• First, ownership of the two leading national private television channels—the main source of news for most of Georgia’s population—was long ago transferred to government loyalists. Until the end of last year, this fact was formally hidden by nontransparent ownership schemes, which have since been made illegal.
  • Second, despite new legislation that bans the use of “administrative resources” for political purposes, reports of bribery, intimidation, and reprisal allegedly designed to affect citizens’ political behavior remain frequent, especially outside the capital city of Tbilisi.
  • Third, laws continue to be selectively applied—and even created—for seemingly political purposes rather than to provide an objective context for the political process. For example, Georgia’s parliament did not see the need for more stringent campaign finance laws until there arose a political opposition, led by oligarch Bidzina Ivanishvili, that had the potential to outspend the ruling party. Another example is the application of Georgia’s citizenship law to Ivanishvili. His loss of citizenship, granted several years ago by presidential fiat, may have been legal, but nonetheless highly selective and curiously inflexible in its implementation.
  • Fourth, government officials regularly cast Georgian domestic politics as an integral element of the heavily charged Russian-Georgian conflict. They appear to do this as an act of delegitimization, in particular accusing opposition figures (without foundation) of directly working for Russian interests to the detriment of Georgia’s own.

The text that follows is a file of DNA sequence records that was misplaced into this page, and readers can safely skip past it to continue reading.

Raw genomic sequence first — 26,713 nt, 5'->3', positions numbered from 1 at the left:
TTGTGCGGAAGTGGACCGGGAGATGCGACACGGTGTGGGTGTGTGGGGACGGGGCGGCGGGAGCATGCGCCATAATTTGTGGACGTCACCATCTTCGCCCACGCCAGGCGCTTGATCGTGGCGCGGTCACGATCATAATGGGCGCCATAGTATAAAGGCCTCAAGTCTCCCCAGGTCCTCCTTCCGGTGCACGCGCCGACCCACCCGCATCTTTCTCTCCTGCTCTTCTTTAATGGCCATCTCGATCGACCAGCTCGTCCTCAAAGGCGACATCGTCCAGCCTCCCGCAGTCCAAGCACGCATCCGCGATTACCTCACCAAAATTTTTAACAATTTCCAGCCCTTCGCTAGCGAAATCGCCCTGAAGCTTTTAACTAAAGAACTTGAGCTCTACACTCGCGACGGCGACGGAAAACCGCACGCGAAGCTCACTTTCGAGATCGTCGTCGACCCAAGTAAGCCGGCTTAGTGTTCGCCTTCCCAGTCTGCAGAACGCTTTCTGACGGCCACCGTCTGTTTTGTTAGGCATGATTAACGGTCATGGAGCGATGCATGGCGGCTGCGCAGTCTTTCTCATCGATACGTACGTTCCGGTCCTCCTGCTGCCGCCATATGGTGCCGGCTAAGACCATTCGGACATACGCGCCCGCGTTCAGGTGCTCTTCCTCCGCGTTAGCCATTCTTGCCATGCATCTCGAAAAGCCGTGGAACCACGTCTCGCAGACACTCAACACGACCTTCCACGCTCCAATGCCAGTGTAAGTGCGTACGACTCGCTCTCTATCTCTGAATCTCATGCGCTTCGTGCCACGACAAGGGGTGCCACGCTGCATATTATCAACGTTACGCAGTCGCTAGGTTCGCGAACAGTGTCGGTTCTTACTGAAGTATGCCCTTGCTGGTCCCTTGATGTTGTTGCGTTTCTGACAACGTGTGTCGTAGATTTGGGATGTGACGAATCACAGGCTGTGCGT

• Fifth and finally, I wish to highlight one major overlooked deficiency of Georgia’s transition to a more parliamentary system of governance. This is the incongruity of electing under one constitutional system a parliament that next year will form a government under a different constitutional system. The problem is that political parties appear to be under no obligation to tell voters who they intend to nominate next year as prime minister, who will be Georgia’s lead executive and a powerful one at that. Georgian citizens are thus being called to vote in October without knowing, for example, who the ruling National Movement intends to nominate as its prime minister—whether it be outgoing president Mikheil Saakashvili or anyone else. If political parties are under no obligation to announce their prime ministerial candidate, Georgian voters will have little say in the formation of the country’s new government.

As with Armenia, we are thus most likely left in Georgia with the need to rely on “managed democratization” by the ruling party or an eventual intra-elite power struggle as the basis for the consolidation of democracy.


Finally, let me briefly mention Azerbaijan. Despite commonalities among the three states’ political systems, it is clear that Azerbaijan occupies a different position on the political spectrum. The government and ruling party dominate political life to a far greater degree than they do in Armenia and Georgia. The Azerbaijani government is still reluctant to abide by basic principles of freedom of expression necessary for normal democratic life, whether via strict laws on public demonstrations, the absence of independent broadcast media, or the imprisonment of young people who speak out in opposition to the government. It has also preempted potential splits among the political elite though a variety of measures, including the long-term imprisonment of former government officials. Azerbaijan’s political context is different enough from Armenia or Georgia to warrant separate consideration.

Thank you, and I look forward to discussion.

Cory Welt is an Adjunct Fellow at the Center for American Progress and associate director of the Institute for European, Russian and Eurasian Studies at George Washington University’s Elliott School of International Affairs.